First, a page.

Long Live Led Zeppelin!

It was the 3 of them that decided to which Grant agreed they did the right thing. No way it could've went any other way but especially for Plant, that was a knock out punch you don't get up from.

I think what they could've done had JB not passed would be spectacular, if they got their stuff together, along with Grant. Just referencing Page and Bonham's discussions on making a much harder album than ITTOD. Perhaps ITTOD was the wake up call for Jimmy to get his act together. Do some short tours, spend more time in the studio.

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It was right that they broke-up. Because that was their wishes. Everyone is entitled to do what they want. I wish they hadnt. Then i would have had even more to listen to. The reason is understandable, Obviously.

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On ‎30‎/‎11‎/‎2015 at 3:14 AM, LurksReturnington said:

Upon listening to several Zeppelin Tour Over.. gigs, I think it's likely management would have retained the services of a stand in drummer for the "80s and Beyond" American tour. Since Carmine Appice seems to have some sort of sense he would have gotten the gig, (Des Moines radio was saying the same) I wonder if he may have received such a contract from PG. I know it seems unlikely from a fan prospective, but from a management prospective Bonhams' 1980 playing is so erratic it would have been irresponsible not to have back up.  I'm 50/50 on whether the band would have shredded their rep in the States or would have played off the rust.

it would never have happened that way. there were several drummers supposedly set to join the band but that was just radio speculation without and evidence. replacing a drummer in a band is incredibly difficult as beyond the basic learning of the songs and the style, there are so many visual and aural cues given by others in the band to each other that a newcomer cant just pick up as easily as you may suppose

Planty had already had to be talked back into the band after the 77 tour ended, without Bonham there was only one outcome.

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On 11/29/2015 at 1:50 PM, Patrycja said:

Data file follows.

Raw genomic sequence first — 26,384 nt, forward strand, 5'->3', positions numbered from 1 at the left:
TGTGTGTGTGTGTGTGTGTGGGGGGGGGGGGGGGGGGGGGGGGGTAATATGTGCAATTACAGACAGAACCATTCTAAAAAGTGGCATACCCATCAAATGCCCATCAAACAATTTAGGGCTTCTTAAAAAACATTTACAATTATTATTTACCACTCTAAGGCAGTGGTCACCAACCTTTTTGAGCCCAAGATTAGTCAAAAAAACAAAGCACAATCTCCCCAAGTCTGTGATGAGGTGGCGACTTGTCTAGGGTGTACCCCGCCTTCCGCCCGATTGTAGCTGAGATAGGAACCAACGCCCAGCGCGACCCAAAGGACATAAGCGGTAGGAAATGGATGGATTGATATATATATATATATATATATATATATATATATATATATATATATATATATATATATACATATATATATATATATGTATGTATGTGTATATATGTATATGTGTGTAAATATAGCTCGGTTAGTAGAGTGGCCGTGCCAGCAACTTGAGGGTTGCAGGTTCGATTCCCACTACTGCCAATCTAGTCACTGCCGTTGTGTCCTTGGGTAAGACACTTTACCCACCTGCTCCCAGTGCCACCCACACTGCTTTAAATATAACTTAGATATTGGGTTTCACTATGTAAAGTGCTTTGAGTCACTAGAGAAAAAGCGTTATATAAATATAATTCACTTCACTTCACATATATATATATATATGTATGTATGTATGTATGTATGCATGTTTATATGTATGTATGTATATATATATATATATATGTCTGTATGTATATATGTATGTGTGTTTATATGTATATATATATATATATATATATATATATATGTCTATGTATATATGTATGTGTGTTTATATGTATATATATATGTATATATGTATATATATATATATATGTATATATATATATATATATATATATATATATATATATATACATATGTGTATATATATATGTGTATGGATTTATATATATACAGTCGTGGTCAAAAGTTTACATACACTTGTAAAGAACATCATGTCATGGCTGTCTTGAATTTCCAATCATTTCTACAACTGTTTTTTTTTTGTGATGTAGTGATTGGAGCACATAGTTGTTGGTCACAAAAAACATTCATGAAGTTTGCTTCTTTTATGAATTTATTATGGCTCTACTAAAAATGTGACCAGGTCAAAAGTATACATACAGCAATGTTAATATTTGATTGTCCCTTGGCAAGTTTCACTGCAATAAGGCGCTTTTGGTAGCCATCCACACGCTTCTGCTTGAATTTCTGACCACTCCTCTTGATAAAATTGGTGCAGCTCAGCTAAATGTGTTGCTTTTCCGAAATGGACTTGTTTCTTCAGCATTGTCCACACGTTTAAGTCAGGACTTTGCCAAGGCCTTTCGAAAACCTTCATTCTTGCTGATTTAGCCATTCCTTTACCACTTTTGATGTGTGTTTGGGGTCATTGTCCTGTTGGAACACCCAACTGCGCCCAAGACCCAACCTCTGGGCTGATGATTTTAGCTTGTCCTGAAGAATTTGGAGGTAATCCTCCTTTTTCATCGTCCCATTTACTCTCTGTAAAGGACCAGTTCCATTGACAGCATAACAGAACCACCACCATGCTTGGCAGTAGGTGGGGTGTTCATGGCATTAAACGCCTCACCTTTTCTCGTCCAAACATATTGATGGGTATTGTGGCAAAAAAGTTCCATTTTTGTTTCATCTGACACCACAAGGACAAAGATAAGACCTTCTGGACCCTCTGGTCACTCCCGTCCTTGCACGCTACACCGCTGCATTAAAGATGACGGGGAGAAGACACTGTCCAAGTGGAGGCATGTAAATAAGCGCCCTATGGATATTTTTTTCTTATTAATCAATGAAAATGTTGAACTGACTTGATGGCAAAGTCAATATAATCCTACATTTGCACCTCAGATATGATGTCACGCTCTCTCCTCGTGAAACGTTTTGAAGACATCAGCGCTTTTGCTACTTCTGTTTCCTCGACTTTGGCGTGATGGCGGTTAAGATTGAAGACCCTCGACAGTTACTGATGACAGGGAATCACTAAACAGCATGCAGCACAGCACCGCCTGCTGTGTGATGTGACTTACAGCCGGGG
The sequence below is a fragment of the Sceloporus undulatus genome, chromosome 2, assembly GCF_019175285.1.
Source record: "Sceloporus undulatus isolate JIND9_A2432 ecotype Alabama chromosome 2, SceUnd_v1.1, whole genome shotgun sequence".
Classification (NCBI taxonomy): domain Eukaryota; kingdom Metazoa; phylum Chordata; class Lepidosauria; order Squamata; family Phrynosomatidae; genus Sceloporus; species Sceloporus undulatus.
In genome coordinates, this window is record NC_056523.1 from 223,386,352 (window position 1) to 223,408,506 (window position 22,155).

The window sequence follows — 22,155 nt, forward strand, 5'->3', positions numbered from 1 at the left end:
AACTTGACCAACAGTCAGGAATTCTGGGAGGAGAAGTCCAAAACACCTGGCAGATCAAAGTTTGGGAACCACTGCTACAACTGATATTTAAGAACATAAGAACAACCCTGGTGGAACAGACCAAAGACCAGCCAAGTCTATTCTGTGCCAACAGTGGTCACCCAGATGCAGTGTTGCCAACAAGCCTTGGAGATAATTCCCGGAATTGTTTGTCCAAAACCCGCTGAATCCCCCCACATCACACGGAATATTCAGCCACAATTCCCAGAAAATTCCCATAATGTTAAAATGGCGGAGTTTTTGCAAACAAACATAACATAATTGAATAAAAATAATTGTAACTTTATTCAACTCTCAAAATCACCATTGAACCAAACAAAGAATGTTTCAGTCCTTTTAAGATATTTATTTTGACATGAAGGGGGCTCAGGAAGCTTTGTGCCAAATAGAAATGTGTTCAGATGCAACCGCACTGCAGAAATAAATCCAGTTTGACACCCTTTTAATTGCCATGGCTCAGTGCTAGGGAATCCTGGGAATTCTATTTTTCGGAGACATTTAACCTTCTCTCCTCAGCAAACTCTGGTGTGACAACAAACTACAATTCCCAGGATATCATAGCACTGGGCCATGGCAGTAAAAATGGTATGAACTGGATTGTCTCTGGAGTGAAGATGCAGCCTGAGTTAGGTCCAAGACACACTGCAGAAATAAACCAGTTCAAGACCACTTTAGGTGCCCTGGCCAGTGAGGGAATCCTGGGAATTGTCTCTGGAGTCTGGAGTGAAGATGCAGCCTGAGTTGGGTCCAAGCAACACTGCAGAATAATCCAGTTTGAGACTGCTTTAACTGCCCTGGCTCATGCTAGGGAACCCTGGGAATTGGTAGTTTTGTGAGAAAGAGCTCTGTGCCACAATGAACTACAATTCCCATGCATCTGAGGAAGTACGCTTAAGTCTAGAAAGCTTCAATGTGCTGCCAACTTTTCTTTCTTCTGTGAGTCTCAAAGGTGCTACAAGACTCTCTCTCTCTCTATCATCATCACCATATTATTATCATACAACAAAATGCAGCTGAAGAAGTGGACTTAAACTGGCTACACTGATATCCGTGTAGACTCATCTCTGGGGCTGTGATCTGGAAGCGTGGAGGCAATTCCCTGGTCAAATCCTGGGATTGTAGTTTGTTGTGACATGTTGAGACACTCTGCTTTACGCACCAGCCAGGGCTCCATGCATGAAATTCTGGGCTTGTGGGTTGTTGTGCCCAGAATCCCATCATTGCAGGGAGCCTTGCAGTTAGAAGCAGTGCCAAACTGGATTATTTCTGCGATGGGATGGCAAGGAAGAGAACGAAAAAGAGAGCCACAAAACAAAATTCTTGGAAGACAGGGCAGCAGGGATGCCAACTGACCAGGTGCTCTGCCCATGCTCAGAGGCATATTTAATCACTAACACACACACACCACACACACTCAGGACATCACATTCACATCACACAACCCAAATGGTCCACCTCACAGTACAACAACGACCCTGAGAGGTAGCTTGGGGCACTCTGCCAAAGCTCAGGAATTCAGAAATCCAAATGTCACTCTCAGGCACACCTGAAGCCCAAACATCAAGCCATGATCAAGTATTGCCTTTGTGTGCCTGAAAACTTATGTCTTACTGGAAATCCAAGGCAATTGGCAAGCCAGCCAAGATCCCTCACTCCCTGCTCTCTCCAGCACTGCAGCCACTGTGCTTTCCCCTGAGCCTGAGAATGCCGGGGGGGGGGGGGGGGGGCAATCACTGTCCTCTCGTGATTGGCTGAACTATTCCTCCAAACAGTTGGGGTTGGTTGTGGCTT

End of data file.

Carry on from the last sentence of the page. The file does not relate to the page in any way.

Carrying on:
Look it's not like, say, U2 can't continue if what's his face on bass goes. No offense to him as a person, and they maybe would decide not to go on without him on that account, but it's just not exactly irreplaceable bass playing there. But If there's ever been a band that not only had equally great parts but an even greater sum of them it is Led Zeppelin. It's patently clear that when it comes to Zep, no matter who passed on, the band could not and would not continue. It is as it should be.

That's a bit naive to say that. A band member's musical parts don't have to be technically impressive to be important to a song. But I know what you meant, I think.

Agree that often it the musicians' personalities that make the band as a whole. That is the irreplaceable part.   And I can't stand U2, so I don't have any interest in defending them, just making a point about bands that last longer than a couple of years.

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On 1/27/2015 at 8:04 AM, The Old Hermit said:

I don't know anyone - ANYONE! - who thinks LZ made a mistake in not carrying on after Bonzo's death, for any number reasons;

 

1) Aside from the fact they were all understandably distraught at the loss of their friend and colleague, with the very thought of replacing him simply unthinkable, who could possibly have replaced Bonzo, and why would they even want to?